Everyone hopes their elderly loved ones can remain at home as they age. That is true even when a great deal of care is needed to keep them safe at home. The cost of that care is the problem that families face. Connecticut has some of the strictest rules for eligibility for Medicaid and for the Connecticut Home Care Program for Elders, but the good news is that funding does exist to pay for significant home care, even around the clock care, if the one needing care and a spouse can meet the eligibility rules. The following is an outline of those rules.
There isn’t an attorney alive who wouldn’t recommend that adults have a power of attorney so if they can’t sign important documents, a person they trust can sign for them. A power of attorney can cover almost all financial matters, including bank accounts, stocks, bonds, real estate and applications to government agencies for programs such as Medicaid, housing assistance or veterans benefits. It’s common for people to think that’s for older people, but that is simply not the case. When my older daughter was heading off to Africa to do research on a Fulbright scholarship, accompanied by my daughter Halley Allaire, now in our law firm, I made them do a power of attorney and a living will in case something went wrong. Fortunately, nothing went wrong. And when Halley became a Navy JAG lawyer, some of her first clients were members of the SEAL Team Six, because the Navy command knew they might be incommunicado on missions for periods of time, and if any legal matters came up, they needed a family member or other trusted person to handle things for them. As I wrote in an article many years ago, if it’s good enough to be done by SEAL Team Six, it's good enough for everyone.
Many elderly people add one or more adult children to their bank accounts, or sometimes on the advice of a “helpful” bank employee, who has no idea of the negative side of doing this. First, if that child gets sued, or divorced, or in rare cases simply takes some of that money, it could be gone forever. That child can then write checks or transfer funds and withdraw most of the money. If there are two or more children, that can cause animosity between them. Upon your death the children on a joint bank account do not have to share with siblings, even if your will says everything goes equally. Often people call about transferring their home to their children to protect it if long term care if needed. This is not eliminating risk at all. It is just transferring risk to your child or children. They may not be at high risk of long term care, but they can be sued, get divorced, or die themselves, and they cannot control or prevent any of those things. In addition, there may be tax advantages of having property in your name, or in a trust that has tax clauses that still treat the property as yours for income tax or estate tax purposes. For example, everyone in the U.S. has a $250,000 exemption for capital gains tax on the sale of their personal residence, as long as they have lived in it for two of the five years before sale. That is $250,000 per spouse, or $500,000 total. So a married couple who bought that home for $150,000 could sell it for $650,000 and not pay a penny of capital gains tax. But if it is in the child’s name, and the child does not live in the house, that child will pay big capital gains tax on sale.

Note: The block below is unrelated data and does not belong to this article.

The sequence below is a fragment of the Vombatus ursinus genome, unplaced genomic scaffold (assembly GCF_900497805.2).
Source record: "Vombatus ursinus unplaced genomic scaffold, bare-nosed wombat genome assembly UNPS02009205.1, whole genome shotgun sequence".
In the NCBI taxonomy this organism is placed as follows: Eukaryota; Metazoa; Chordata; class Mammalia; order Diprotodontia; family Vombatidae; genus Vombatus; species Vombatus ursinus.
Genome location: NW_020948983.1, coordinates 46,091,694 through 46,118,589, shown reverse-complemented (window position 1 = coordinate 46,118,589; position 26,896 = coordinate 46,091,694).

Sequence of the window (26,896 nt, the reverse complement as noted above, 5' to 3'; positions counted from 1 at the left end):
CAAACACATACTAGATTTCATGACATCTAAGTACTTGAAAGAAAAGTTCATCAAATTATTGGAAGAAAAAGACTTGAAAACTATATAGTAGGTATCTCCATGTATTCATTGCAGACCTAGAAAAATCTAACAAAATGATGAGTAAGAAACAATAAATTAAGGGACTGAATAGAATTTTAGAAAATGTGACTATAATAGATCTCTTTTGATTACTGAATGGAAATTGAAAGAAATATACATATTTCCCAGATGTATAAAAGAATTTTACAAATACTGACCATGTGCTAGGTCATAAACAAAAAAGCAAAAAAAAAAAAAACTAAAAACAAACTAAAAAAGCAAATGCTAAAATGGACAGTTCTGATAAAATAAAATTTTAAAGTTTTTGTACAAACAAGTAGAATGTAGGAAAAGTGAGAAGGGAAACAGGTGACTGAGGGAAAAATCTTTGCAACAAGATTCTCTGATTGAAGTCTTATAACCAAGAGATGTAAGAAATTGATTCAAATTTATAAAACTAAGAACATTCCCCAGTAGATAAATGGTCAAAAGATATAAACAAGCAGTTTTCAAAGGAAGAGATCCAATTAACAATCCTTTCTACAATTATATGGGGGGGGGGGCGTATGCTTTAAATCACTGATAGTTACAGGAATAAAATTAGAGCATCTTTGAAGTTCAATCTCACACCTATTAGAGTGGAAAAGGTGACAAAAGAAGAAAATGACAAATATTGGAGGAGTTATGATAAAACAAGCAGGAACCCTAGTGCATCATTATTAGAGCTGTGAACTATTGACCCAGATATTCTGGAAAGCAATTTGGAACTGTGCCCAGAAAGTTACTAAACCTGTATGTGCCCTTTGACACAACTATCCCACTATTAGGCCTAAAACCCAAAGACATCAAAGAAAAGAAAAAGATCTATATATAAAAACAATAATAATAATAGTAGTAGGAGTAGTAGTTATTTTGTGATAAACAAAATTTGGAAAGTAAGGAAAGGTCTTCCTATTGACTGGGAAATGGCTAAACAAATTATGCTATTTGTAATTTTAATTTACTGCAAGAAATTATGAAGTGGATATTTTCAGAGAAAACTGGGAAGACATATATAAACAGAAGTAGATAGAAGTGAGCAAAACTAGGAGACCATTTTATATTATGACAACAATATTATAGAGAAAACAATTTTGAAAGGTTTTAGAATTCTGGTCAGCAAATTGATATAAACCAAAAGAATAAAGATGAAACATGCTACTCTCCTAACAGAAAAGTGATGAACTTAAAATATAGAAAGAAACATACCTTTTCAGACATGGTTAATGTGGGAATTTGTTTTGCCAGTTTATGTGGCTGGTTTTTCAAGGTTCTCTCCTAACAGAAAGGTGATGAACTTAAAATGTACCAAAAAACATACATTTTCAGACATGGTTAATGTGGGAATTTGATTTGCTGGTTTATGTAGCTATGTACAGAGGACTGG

Those with elderly parents are rightfully concerned about the possible need for long term care and for obtaining government assistance to keep those parents at home, or at a minimum in the least restrictive environment. So before a crisis develops, here are some ideas on how to approach these sensitive matters. To begin, it’s important if at all possible to have the whole family, parents and children on the same page. Having a discussion with the whole family could be very helpful. Subjects to discuss are where parents would like to live if one of them needs significant care. Home is ideal if the layout is safe, so that use of stairs is minimal or not needed, as falling is the single biggest reason many are forced to move from their home. The second issue is to decide who will be the main person in charge of finances and medical decision making if the parent becomes incapable of making those decisions. For that, it is vital to get a health care directive, often called a living will, and a full power of attorney in place with at least one reliable family member in charge, and at least one or more backups if that reliable family member is no longer able to act due to health issues or death.
Medicaid rules in Connecticut are very strict and with nursing home costs reaching $18,000 a month, it is a frightening thought for families whose loved ones are at an age where full care might be needed. There are numerous exceptions to the rules, such as not counting the family home (up to $955,000) if one spouse is living in it. But there are numerous sellers of “trusts” hinting that if you buy their trust, assets can be protected. In my experience, this is almost never true because most of these trusts are revocable, and that means the money put into it can be returned to the person who needs it during their lifetime.
When one spouse needs long term care, at home or in a nursing home, the other spouse is termed the “community spouse.” Then the Medicaid rules set out what the “community spouse” can keep for income and assets. The intent of the laws and regulations is to allow the community spouse to have enough income and assets so that he or she has enough income and assets to continue to live at home, whether that be a home, an apartment, or other living place.n.